With all the dangerous and arrogant behavior I see from car drivers every day, it's amazing that crashes are still considered accidents. It may sound like semantics, but it's important because it's an example of how our car culture manifests itself in law enforcement. In most cases the police will take the driver's word as the truth without even talking to the bicyclist or any witnesses. Every crash is preventable, even according to the DMV. As a vehicle operator you have a responsibility to pay attention and exercise due care, which means scanning for hazards and being prepared to stop if necessary.
There may be no better example of how our car culture impacts policing that the relationship between cyclists and police. Most police officers spend entire shifts in cars, with the exception of walking short distances to/from their car, and most of them live outside of the cities where they work. They tend to suffer from the "windshield perspective", lacking an understanding of what it's like to bike or walk among car traffic.
Things have been so bad in New York City that the police routinely announce "no criminality suspected" without even investigating. The total lack of traffic law enforcement there means that if you inure kill someone while driving your car over the speed limit through red lights and onto sidewalks, it's okay as long as you stay on the scene and aren't drunk. Surely you didn't mean it, right? No criminality suspected.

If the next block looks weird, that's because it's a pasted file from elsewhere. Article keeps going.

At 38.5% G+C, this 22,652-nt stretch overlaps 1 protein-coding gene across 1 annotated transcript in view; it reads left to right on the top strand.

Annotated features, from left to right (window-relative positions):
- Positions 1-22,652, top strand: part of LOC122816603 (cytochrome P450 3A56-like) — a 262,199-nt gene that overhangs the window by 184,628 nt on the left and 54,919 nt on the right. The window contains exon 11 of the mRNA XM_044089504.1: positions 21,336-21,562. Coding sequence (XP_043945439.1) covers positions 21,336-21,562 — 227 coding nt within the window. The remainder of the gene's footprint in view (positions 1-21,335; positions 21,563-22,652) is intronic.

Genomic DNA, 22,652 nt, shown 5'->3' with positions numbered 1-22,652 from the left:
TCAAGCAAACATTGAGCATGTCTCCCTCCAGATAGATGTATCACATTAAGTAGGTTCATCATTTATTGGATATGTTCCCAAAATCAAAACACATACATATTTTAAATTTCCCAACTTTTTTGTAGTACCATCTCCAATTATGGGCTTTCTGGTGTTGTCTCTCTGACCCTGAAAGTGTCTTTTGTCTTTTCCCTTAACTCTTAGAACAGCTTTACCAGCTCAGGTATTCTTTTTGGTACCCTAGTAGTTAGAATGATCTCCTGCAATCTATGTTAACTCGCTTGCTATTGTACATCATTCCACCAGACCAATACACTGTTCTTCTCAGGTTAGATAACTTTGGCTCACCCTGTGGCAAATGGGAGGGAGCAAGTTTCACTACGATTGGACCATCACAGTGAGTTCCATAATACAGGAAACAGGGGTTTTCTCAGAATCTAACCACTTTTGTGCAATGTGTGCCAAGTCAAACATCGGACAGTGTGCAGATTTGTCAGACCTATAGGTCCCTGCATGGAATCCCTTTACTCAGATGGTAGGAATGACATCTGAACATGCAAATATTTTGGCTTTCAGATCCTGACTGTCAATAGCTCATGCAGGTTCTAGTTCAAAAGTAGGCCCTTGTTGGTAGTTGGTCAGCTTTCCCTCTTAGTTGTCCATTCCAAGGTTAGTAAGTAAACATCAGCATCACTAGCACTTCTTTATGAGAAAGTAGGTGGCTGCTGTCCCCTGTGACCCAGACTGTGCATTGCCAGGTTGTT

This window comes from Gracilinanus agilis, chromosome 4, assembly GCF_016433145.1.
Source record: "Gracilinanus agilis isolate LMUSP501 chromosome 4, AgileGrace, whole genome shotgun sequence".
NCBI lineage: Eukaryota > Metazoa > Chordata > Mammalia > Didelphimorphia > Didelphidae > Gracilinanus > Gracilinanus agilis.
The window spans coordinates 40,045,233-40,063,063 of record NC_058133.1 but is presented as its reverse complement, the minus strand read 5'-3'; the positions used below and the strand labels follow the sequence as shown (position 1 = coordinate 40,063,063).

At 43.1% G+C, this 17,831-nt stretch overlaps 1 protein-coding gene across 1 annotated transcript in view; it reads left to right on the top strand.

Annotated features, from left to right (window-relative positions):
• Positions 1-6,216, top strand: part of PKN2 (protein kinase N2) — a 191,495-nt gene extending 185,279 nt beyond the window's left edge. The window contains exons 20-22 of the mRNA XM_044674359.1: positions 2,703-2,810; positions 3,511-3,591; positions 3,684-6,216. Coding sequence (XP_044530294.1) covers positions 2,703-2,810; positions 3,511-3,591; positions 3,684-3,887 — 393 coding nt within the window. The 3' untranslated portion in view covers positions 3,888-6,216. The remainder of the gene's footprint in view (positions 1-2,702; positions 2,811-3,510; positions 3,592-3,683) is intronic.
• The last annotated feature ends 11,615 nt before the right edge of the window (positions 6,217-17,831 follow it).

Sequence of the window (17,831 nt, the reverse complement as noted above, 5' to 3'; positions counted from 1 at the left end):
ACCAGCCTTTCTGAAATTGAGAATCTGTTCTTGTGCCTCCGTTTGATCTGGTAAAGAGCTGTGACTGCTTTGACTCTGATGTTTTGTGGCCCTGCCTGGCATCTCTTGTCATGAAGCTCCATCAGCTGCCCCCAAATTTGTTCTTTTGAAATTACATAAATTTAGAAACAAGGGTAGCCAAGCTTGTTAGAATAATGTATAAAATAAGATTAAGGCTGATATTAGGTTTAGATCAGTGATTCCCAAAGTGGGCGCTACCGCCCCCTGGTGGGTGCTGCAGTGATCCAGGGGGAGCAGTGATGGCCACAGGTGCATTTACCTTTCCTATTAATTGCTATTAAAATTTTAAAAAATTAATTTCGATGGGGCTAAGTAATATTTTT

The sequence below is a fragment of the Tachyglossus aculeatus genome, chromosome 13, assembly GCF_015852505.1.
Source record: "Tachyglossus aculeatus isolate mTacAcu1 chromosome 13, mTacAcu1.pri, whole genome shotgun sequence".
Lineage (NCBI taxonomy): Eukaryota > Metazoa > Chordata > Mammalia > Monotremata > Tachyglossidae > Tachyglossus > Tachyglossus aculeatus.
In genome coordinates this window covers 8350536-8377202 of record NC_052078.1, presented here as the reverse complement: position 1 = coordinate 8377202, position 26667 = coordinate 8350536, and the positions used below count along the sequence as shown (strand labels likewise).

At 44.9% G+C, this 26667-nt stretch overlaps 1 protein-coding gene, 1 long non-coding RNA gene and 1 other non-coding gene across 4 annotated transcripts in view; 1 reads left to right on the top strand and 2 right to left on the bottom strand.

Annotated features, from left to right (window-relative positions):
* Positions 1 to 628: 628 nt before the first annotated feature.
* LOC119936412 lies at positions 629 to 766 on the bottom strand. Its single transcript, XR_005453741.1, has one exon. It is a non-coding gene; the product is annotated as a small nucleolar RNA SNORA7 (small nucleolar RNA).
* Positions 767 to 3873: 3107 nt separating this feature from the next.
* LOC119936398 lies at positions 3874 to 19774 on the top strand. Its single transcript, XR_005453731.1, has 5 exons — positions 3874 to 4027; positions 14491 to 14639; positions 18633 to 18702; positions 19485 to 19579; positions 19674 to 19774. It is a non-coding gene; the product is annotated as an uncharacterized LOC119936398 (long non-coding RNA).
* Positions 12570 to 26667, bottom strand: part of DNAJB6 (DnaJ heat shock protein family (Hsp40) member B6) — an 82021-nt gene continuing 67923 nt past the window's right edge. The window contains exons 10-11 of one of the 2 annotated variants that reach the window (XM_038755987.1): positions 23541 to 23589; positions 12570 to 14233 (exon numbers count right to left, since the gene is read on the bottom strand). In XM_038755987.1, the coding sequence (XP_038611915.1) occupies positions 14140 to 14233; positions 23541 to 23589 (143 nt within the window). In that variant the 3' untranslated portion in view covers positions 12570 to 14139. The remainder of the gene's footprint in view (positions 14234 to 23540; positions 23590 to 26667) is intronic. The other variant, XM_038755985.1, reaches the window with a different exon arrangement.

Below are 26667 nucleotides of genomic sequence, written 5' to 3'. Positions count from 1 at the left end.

Those three words will become less common as the New York Police Department, pressed by the City Council, expands its (newly renamed) Collision Investigation Squad to investigate any crash with a serious injury as determined by the emergency medical responders. While they should really be investigating all crashes involving non-motorists, this is a good start and a promising change for the city's least responsive agency. Hopefully it represents a growing understanding among NYPD brass of the significance of traffic crimes, and maybe -- just maybe -- we will start to see some enforcement for routine traffic crimes like red light violations, reckless driving ("speeding") and failure to yield the right of way, among many others.